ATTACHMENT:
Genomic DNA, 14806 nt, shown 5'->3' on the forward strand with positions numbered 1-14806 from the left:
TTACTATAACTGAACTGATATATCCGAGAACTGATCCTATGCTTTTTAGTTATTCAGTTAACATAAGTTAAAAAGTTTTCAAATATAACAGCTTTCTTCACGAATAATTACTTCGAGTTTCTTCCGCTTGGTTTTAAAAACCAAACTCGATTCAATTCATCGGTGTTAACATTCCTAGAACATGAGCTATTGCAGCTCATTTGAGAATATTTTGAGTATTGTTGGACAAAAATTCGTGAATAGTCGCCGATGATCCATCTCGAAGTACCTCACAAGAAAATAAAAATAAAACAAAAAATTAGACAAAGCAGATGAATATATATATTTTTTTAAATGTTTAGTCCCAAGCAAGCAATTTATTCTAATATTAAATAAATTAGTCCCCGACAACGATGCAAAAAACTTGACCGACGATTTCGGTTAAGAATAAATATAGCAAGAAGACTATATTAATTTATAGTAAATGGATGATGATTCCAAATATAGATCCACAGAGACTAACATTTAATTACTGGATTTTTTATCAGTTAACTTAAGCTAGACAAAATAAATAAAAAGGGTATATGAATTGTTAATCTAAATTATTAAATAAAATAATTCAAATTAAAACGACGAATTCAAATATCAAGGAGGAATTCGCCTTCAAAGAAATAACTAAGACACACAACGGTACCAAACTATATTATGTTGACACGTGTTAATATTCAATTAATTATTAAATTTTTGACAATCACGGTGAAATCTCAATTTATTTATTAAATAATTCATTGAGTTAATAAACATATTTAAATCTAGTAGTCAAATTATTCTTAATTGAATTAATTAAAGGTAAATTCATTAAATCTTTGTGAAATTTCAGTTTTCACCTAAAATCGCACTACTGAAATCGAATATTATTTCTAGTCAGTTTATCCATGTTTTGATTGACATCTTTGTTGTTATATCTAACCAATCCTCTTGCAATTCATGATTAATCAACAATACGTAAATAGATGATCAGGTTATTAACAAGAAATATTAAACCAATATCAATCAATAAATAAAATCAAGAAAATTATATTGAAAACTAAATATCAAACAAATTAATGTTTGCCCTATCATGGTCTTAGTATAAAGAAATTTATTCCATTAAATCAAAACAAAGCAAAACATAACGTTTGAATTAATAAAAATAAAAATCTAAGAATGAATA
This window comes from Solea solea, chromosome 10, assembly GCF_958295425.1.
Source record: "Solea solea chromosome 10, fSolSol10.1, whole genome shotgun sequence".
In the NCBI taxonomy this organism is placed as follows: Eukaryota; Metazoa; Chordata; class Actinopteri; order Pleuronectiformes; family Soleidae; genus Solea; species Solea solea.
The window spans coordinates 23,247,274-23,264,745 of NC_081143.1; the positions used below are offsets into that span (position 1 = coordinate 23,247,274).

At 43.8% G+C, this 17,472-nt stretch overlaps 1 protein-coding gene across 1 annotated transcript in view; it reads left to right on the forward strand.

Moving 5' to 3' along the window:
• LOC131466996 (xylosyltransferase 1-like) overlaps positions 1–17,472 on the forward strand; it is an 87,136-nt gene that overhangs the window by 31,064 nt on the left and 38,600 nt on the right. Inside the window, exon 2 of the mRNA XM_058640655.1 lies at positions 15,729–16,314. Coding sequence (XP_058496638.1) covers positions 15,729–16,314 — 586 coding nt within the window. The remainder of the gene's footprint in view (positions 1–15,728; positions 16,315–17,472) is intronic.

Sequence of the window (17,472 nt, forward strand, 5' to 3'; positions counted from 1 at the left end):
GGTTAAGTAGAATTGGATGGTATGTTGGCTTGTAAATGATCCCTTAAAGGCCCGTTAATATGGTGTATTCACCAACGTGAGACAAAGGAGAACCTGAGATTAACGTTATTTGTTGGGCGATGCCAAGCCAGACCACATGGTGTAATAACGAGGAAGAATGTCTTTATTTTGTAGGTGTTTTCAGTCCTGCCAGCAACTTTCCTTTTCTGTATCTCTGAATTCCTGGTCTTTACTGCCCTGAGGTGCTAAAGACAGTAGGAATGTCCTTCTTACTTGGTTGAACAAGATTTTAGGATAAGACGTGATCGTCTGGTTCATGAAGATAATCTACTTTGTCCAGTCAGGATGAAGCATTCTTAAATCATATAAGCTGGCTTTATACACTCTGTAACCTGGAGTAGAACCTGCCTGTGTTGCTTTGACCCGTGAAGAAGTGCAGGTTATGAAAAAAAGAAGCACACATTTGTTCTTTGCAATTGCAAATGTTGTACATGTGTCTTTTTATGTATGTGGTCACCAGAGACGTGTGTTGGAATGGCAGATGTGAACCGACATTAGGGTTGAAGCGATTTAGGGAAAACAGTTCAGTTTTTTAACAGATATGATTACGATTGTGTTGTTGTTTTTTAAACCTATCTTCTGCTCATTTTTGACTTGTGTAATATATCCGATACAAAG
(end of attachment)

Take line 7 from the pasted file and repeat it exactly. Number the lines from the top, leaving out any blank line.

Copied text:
At 43.8% G+C, this 17,472-nt stretch overlaps 1 protein-coding gene across 1 annotated transcript in view; it reads left to right on the forward strand.